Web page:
Local Manufacturing of Enzymes
For The Multiplex Diagnosis of
Candidiasis and STIs
The burden of Candidiasis and Sexually Transmitted Infections (STIs) still remains a major health challenge in Ghana, a Low- and Middle-Income Country (LMIC) in Sub-Saharan Africa. For example, candidiasis caused by Candida albicans currently accounts for over 70% of neonatal sepsis and death in Ghana.
The diagnosis of Candidiasis, Neisseria gonorrhoea, Syphilis, and Trichomoniasis in Ghana still relies on microscopy and serology respectively. However, these methods lack sensitivity and specificity, take several days to weeks to complete and are error prone. Molecular-based diagnostics detecting DNA are sensitive and specific and take only a few hours to complete. However, they are not currently used in mainstream diagnosis and one reason is the need for reagents such as enzymes that can be costly and challenging to ship.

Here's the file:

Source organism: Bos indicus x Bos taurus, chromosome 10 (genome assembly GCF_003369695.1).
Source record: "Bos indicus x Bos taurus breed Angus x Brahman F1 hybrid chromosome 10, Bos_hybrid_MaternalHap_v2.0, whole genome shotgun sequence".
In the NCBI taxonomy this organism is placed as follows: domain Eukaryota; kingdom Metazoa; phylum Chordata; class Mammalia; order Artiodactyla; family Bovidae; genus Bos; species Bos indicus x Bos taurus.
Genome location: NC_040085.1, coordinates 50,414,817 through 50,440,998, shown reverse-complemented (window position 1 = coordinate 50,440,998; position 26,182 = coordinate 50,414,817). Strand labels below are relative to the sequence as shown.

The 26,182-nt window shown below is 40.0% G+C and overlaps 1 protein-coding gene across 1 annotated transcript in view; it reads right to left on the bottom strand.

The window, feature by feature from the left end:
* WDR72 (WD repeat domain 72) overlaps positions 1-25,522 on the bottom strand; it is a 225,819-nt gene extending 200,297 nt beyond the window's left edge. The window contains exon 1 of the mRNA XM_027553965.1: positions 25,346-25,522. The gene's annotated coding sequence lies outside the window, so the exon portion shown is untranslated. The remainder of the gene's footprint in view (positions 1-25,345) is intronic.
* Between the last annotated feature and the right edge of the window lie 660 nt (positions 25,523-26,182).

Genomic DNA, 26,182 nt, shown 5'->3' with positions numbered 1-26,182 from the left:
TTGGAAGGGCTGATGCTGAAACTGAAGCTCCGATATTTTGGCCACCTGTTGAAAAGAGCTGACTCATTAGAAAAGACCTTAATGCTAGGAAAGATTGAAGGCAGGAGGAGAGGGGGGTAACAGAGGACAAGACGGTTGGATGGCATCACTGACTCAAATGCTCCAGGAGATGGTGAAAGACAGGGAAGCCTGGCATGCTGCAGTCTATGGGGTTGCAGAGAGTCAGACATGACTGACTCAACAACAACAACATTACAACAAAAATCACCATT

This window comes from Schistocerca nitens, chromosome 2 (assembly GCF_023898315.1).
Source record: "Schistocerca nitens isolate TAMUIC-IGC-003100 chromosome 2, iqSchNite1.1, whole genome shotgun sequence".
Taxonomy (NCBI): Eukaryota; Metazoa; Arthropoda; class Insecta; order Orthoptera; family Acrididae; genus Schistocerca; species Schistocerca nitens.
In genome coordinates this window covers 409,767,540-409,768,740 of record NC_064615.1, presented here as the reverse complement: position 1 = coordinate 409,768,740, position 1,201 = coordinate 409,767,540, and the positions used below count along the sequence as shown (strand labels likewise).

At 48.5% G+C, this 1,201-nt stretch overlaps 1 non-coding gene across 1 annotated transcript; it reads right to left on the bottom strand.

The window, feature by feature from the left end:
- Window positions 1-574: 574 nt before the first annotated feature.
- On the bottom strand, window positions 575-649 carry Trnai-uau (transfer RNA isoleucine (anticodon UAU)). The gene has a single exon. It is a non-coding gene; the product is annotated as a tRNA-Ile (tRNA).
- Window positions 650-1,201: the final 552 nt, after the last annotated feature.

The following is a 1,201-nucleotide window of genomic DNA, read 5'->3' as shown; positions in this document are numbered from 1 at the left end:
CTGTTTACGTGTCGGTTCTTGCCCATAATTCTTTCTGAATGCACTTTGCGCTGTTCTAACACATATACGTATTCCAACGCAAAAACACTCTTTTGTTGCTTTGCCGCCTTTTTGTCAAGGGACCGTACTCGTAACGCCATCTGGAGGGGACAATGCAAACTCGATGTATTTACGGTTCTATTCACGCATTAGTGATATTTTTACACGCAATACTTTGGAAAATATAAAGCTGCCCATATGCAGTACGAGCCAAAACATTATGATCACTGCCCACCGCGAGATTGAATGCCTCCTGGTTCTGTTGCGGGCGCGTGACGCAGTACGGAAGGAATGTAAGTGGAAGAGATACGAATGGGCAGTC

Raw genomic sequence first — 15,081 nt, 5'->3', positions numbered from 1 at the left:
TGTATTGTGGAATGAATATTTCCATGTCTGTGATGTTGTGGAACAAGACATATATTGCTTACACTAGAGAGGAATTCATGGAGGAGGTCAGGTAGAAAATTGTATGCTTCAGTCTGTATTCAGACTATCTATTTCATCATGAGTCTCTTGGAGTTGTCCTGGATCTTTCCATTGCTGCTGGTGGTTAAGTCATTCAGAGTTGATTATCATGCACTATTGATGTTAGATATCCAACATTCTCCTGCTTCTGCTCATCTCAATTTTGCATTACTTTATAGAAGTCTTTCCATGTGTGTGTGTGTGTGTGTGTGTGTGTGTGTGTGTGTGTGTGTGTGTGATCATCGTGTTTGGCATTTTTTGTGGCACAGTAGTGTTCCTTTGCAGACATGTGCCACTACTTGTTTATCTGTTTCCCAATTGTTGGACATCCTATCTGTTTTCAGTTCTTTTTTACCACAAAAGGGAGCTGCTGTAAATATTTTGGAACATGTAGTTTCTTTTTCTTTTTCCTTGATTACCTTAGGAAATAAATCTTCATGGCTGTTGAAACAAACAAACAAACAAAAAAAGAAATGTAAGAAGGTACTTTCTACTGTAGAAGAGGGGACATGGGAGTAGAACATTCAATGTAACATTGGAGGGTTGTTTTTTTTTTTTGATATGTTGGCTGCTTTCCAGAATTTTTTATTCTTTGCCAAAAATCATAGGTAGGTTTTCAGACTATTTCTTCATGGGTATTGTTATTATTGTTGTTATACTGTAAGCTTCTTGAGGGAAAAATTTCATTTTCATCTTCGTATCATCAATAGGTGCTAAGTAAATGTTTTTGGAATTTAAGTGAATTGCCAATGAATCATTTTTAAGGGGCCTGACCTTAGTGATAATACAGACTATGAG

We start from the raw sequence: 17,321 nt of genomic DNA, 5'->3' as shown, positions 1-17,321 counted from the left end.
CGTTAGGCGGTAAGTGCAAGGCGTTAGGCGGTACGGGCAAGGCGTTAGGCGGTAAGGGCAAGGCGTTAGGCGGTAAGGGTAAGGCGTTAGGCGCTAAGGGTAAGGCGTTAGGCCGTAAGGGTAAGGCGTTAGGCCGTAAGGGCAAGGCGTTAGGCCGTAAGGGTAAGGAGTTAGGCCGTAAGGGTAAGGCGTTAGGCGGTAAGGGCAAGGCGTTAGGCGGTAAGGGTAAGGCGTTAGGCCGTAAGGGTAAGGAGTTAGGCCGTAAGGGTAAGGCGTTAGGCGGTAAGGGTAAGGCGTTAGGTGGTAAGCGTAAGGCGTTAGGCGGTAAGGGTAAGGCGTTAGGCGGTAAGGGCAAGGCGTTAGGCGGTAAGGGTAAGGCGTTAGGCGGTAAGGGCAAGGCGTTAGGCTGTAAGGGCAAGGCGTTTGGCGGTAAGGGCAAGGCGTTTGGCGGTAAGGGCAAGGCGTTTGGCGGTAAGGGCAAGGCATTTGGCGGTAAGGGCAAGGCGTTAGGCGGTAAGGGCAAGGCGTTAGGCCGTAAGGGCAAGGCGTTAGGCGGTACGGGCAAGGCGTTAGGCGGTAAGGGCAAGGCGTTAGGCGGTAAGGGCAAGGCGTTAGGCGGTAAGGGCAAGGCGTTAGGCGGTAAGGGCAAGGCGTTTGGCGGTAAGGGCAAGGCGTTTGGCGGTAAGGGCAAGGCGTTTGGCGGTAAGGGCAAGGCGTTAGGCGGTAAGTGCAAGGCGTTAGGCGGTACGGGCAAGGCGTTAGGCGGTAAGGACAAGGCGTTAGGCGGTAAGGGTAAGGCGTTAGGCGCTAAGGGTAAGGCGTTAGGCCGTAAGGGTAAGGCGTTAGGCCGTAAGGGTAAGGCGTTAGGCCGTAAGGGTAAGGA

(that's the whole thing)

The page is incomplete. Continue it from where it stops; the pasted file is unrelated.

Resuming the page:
This project seeks to locally biomanufacture two high fidelity DNA polymerases: KOD and Pfu-Sso7d (commonly known as Phusion). They will be expressed in a bacterial host, purified using novel self-aggregating tags removing the need for complex downstream processing and incorporated into a tailored protocol for multiplex PCR-molecular diagnosis of Candida albicans, Neisseria gonorrhoeae, Treponema pallidum and Trichomonas vaginalis for use in Ghanaian clinics and hospitals.
It is expected that at the end of this study, we will have demonstrated the local production of enzymes and their use in a proof-of-concept novel multiplex PCR format that is validated with positive control samples and clinical samples. This will be the starting point in developing affordable test kits for diagnosis of candidiasis and STIs.